In the year 2000, the Parish Council asked that the name of Pensford, which is far better known than that of Publow, should be added to Parish of Publow, the name by which the parish had been known, probably from the 12th Century.
Pensford is a large village, which began as a settlement where the ford carrying the main road from Bristol and the north to the south coast crossed the river Chew. Until 1947, a part of the parish to the west of the river including about a third of the village was in the parish of Stanton Drew.
After nearly fifty years of consultation the boundary of Publow Parish was moved to the west to include the area of Pensford around the Church and Salter’s Brook, and the eastern part of Stanton Drew known as the Tithing of Belluton. So the village of Pensford was united. The boundary had been marked by a large stone in the parapet of the old bridge that was washed away in the great flood of 1968.
In the East of the parish is the large and attractive hamlet of Woollard, which is divided in two by the river that forms the boundary between Publow and Compton Dando. There are several buildings of historical interest, notably Old Bell Farm and the Chew Bridge Cottage lying on either side of the eastern approach to the bridge. Both are of 15th Century origin. Paradise Row is a pretty row of cottages.
The Manors of Publow and Woollard had been part of the holding of the Abbey of Keynsham but had been sold by King John to the St Loe family. It had then passed to various lay landowners. Sometime during the early years of the 17th Century, the Pophams of Hunstrete had become Lords of the Manor and would so remain so until 1911 when the estate was sold. Many villagers were able to buy the properties that they lived in and the farms passed into private ownership. The tithing of Belluton, which was a Domesday Manor and the manor of Pensford, were always held by lay landowners.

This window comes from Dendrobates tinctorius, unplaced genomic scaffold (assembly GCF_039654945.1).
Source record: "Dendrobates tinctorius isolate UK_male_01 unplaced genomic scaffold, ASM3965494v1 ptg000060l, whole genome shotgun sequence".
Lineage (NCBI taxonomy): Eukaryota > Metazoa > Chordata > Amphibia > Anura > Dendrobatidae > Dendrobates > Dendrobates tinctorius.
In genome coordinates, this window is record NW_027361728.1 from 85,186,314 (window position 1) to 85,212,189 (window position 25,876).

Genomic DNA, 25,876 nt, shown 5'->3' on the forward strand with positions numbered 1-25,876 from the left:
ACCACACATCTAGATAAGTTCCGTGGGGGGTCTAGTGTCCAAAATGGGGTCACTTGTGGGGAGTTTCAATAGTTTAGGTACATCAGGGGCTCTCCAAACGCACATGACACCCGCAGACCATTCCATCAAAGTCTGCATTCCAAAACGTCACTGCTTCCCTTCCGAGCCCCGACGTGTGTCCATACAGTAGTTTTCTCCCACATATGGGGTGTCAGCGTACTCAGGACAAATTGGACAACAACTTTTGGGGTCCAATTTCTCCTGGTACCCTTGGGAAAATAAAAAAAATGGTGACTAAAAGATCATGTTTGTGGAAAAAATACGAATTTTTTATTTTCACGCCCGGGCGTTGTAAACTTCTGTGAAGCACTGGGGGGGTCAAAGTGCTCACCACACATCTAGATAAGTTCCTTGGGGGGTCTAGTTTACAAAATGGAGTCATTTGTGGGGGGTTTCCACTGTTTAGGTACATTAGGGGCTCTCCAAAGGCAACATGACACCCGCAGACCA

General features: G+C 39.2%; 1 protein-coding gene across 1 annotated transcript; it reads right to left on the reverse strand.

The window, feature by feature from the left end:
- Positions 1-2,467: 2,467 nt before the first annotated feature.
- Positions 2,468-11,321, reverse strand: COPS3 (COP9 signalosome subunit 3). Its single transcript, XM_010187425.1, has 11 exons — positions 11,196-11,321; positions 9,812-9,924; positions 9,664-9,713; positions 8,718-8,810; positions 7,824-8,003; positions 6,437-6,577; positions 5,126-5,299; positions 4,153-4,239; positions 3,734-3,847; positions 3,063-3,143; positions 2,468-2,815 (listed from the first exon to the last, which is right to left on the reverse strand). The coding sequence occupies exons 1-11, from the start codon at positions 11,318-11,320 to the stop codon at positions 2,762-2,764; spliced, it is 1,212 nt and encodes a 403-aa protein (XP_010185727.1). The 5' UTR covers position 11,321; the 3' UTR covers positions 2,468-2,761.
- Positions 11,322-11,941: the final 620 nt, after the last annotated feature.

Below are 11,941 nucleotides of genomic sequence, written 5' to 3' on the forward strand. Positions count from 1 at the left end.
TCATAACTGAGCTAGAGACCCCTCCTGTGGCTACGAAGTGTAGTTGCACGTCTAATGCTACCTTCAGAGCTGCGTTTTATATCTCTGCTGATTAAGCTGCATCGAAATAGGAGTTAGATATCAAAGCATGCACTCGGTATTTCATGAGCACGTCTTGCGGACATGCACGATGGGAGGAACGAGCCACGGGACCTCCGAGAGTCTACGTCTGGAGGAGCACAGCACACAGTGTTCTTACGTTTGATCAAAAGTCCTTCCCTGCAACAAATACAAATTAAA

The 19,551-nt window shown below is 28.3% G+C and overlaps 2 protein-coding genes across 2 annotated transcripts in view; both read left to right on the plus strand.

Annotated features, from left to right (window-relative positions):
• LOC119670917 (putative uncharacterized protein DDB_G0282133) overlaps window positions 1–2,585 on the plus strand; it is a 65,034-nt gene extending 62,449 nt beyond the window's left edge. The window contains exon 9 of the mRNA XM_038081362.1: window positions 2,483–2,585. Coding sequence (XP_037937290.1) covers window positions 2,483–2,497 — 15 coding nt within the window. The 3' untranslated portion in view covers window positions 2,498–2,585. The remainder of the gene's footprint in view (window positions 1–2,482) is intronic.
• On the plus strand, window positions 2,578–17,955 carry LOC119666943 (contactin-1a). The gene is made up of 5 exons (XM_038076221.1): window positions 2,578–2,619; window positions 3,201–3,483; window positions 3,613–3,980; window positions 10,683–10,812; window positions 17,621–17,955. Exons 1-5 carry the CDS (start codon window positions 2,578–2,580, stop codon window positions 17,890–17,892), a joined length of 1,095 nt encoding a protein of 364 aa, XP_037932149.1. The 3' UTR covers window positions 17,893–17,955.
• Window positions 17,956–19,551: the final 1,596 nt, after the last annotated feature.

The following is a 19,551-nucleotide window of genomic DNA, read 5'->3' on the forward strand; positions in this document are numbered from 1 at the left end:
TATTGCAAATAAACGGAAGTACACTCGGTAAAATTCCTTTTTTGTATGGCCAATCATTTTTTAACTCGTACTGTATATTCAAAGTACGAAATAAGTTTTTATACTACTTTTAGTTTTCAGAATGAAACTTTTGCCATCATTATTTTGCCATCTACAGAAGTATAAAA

Looking at the parish today, it seems difficult to imagine that it was an important industrial area for six hundred years. The reason for the pre-eminence of Pensford was its market, developed on the back of the textile industry. By the end of the 14th Century, the market was the most important in North Somerset and Pensford had entered into a period of great prosperity.
It has been called “a boom town of the middle ages “and in 1537 the clothiers of Pensford were paying by far the largest amounts of tax in the Keynsham Hundred.
Inevitably, the periods of great prosperity were followed by recession. By the middle of the 17th Century the broadcloth for which this part of the West country was famous had gone out of fashion and the mills were lying idle. However by the last quarter of the 17th Century a small industry producing iron pots and pans had started at the Mill at Church Farm, Publow, and by 1715 the first lease for the same mill was signed and the production of copper ware was begun. This would last until 1868 when the extraction of water by the Bristol Water Company from the River Chew reduced the flow of water sufficiently to kill off the mills.